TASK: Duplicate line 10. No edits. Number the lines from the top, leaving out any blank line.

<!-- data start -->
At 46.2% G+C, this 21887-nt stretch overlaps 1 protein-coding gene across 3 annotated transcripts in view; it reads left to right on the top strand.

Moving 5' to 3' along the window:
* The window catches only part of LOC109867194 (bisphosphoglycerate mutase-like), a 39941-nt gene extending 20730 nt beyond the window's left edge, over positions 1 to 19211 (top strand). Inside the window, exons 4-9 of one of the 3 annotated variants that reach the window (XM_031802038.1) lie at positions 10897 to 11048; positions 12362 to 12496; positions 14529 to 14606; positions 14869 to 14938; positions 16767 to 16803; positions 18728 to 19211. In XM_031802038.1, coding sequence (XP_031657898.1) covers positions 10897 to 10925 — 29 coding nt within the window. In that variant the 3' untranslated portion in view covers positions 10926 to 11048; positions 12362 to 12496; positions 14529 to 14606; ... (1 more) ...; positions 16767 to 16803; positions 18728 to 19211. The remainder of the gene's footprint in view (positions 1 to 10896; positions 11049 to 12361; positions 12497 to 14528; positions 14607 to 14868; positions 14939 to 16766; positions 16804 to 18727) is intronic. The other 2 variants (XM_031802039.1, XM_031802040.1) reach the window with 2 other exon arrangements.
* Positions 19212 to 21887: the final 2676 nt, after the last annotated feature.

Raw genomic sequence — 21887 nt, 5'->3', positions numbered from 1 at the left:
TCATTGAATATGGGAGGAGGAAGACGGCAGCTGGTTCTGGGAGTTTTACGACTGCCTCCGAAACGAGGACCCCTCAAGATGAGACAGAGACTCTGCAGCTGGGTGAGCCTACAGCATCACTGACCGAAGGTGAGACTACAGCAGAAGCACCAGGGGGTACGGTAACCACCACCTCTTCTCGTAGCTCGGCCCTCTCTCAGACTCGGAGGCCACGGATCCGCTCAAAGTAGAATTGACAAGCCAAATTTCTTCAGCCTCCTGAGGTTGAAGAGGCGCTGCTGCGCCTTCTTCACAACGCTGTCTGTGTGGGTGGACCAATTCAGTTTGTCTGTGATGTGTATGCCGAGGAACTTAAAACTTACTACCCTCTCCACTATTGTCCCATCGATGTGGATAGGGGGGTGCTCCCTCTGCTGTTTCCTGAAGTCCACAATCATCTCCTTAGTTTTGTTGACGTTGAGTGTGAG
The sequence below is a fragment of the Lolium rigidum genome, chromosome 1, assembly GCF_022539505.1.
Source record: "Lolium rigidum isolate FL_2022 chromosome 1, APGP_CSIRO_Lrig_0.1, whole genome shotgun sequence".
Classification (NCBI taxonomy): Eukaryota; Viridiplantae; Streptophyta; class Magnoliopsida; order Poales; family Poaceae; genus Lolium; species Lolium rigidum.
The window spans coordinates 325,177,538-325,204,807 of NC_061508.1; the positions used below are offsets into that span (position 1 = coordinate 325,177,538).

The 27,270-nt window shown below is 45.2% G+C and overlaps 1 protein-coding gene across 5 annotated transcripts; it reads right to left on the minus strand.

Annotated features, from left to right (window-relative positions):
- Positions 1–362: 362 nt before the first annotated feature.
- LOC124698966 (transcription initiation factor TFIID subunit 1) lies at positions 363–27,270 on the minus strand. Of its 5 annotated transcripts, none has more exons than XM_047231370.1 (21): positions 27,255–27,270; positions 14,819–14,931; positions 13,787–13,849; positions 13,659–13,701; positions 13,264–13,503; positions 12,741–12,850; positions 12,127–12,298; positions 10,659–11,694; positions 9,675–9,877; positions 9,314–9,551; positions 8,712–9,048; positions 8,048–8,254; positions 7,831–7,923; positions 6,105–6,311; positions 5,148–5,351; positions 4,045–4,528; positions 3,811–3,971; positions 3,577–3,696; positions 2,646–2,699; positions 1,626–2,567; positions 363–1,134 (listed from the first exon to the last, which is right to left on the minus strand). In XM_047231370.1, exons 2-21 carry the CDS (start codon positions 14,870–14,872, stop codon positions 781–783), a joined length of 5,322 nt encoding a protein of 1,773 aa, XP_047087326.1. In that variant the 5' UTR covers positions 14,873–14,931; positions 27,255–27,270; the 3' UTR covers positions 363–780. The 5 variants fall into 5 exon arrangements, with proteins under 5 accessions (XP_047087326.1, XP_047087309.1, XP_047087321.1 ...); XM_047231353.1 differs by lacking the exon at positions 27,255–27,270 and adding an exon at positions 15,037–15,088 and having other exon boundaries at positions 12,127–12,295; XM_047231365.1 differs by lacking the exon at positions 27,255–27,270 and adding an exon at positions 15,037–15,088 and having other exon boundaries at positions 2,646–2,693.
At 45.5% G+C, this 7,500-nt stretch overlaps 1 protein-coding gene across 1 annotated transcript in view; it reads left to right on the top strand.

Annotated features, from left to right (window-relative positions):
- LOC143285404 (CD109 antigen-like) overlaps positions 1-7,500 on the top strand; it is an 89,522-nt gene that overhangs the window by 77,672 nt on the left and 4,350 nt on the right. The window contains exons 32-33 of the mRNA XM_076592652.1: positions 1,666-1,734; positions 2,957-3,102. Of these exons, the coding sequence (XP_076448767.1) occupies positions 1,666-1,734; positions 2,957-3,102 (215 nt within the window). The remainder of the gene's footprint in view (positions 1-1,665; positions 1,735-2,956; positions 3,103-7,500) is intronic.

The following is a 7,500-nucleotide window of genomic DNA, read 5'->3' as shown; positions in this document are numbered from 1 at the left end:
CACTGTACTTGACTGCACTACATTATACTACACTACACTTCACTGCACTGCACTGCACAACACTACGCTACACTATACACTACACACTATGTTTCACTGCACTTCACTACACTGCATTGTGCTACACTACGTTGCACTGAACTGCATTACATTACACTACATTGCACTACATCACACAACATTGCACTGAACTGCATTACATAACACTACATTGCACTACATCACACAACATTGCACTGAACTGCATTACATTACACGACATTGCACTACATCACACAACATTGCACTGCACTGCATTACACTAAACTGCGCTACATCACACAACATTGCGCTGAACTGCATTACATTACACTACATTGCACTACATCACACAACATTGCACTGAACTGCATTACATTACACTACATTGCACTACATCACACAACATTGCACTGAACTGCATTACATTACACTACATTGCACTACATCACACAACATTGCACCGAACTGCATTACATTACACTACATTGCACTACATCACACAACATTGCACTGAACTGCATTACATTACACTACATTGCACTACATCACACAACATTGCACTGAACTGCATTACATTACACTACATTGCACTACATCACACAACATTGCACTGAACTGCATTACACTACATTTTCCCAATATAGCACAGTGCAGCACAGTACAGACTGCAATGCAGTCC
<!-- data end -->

The window spans coordinates 325,177,538-325,204,807 of NC_061508.1; the positions used below are offsets into that span (position 1 = coordinate 325,177,538).